Co-presented by Cinema Tropical and the Museum of the Moving Image (MoMI), Visions of Resistance presents narratives of resilience and uprising.
Gomes, who lives in Rio de Janeiro, often works from home, where daily, mundane objects are not distinguished from sculptural pieces.
Adapted from Martha Batalha’s novel, Karim Aïnouz’s latest tells the twinned stories of sisters Eurídice and Guida by exploring the pocket of time in their lives before they stopped waiting on their dreams.
Kicking off today at Film at Lincoln Center, the series presents a body of work that’s particularly heartening when one considers the encroachments on freedom that Brazilian cinema must now confront.
The artist announced at Art Basel that he will be using footage of the fires for a documentary, as well as in an opera he’s directing next year.
“Rocywood” movies — inspired by Hollywood — portray local realities in the favelas, from the joys of growing up in a tight-knit neighborhood to the difficulties of living among violence.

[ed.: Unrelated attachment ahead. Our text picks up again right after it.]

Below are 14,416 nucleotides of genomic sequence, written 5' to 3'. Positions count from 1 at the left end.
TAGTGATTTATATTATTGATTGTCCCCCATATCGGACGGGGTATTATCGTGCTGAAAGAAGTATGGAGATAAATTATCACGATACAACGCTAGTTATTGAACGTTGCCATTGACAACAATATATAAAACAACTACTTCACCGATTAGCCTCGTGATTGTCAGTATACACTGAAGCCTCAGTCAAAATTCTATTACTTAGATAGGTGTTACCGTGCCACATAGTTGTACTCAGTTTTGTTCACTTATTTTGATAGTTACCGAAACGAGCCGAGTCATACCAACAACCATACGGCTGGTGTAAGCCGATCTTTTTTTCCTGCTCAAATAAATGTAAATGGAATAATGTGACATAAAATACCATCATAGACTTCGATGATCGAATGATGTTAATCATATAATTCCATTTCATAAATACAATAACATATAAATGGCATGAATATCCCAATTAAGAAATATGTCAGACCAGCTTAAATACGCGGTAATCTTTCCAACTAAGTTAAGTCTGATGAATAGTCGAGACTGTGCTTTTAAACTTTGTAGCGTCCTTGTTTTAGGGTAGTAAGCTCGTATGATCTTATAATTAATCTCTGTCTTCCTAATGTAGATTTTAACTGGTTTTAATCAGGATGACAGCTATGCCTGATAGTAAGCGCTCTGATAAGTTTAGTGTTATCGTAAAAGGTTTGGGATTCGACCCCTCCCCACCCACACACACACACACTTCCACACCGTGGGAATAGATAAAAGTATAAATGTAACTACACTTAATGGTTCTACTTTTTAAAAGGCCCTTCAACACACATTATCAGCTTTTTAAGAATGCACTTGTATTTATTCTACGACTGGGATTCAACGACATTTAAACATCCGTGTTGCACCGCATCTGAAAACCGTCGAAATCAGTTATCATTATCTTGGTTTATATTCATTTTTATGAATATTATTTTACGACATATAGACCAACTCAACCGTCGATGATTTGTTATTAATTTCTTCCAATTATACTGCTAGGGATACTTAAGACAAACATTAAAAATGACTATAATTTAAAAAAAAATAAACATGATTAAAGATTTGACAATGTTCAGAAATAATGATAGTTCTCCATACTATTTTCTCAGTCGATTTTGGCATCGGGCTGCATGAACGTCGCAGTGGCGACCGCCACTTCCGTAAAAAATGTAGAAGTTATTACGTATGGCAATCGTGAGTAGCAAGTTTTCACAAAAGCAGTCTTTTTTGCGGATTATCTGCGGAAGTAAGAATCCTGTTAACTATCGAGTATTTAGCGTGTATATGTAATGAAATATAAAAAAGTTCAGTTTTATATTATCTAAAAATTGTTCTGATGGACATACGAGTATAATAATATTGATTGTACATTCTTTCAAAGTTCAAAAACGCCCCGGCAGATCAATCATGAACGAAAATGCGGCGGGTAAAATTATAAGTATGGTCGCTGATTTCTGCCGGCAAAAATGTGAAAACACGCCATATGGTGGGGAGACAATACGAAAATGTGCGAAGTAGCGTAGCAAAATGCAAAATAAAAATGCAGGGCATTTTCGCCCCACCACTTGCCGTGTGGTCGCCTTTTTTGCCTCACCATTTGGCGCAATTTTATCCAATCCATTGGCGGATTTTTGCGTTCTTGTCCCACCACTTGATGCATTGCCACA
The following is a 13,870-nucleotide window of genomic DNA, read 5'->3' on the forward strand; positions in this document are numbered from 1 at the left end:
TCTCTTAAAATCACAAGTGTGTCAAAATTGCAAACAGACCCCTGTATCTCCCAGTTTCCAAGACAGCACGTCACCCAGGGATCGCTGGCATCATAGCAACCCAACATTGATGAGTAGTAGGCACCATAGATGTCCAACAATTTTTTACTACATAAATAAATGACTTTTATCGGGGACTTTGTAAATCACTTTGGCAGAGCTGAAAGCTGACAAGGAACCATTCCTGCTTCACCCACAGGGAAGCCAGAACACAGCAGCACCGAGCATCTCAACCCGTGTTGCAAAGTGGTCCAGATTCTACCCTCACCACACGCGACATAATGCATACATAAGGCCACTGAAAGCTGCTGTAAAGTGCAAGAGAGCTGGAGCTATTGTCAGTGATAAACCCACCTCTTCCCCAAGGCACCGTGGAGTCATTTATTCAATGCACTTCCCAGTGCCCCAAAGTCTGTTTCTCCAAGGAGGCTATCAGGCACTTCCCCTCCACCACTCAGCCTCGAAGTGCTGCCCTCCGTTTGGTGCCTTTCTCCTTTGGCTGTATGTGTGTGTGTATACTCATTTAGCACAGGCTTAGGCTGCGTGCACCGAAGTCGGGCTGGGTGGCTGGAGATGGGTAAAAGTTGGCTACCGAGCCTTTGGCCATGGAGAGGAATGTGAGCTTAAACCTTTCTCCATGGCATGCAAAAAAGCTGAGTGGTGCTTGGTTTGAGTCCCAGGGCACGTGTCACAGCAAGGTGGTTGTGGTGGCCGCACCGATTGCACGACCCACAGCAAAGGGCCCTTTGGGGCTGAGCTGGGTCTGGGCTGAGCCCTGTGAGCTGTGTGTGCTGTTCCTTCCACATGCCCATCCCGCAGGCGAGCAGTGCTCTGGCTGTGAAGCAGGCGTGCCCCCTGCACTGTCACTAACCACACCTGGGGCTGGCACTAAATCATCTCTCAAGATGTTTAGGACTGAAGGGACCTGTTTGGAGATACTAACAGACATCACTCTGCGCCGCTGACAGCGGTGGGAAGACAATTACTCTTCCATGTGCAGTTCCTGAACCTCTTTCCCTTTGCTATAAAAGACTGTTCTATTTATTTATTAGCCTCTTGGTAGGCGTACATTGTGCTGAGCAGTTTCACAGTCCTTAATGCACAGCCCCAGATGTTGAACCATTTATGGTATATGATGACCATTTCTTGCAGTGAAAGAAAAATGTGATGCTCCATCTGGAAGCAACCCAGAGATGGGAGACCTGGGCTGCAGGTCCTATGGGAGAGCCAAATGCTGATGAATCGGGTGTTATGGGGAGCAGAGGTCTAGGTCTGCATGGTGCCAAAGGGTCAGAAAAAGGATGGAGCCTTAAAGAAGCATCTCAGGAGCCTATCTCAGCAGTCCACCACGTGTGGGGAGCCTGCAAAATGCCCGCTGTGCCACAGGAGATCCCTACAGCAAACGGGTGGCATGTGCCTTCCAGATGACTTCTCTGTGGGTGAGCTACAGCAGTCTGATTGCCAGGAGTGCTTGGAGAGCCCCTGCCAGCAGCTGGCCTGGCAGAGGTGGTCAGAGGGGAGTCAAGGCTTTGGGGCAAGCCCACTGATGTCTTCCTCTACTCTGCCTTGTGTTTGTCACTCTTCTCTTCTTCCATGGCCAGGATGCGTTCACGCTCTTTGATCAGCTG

Bacurau, a ferociously angry film, straddles the thriller and the social drama, invoking the history of resistance to state violence in the Brazilian sertão.
A number of viral photographs claiming to depict the fire devastating Brazil’s Amazon rainforest have been misattributed.
Published in Life Magazine, the images of the sick and impoverished twelve-year-old Flávio da Silva prompted an outpouring of letters and offers of financial assistance.
Jonathas de Andrade explores the inequities and societal pressures on marginalized Brazilian communities, but he also challenges his audience to consider solutions.
A series of maps elucidates both literal and metaphorical walls that limit equality and freedom in Brazilian society and Latin America at large.
Centered on Brazil’s northeastern region, Jonathas de Andrade’s One to One dramatizes exchanges between the colonizer and colonized, between the haves and have-nots.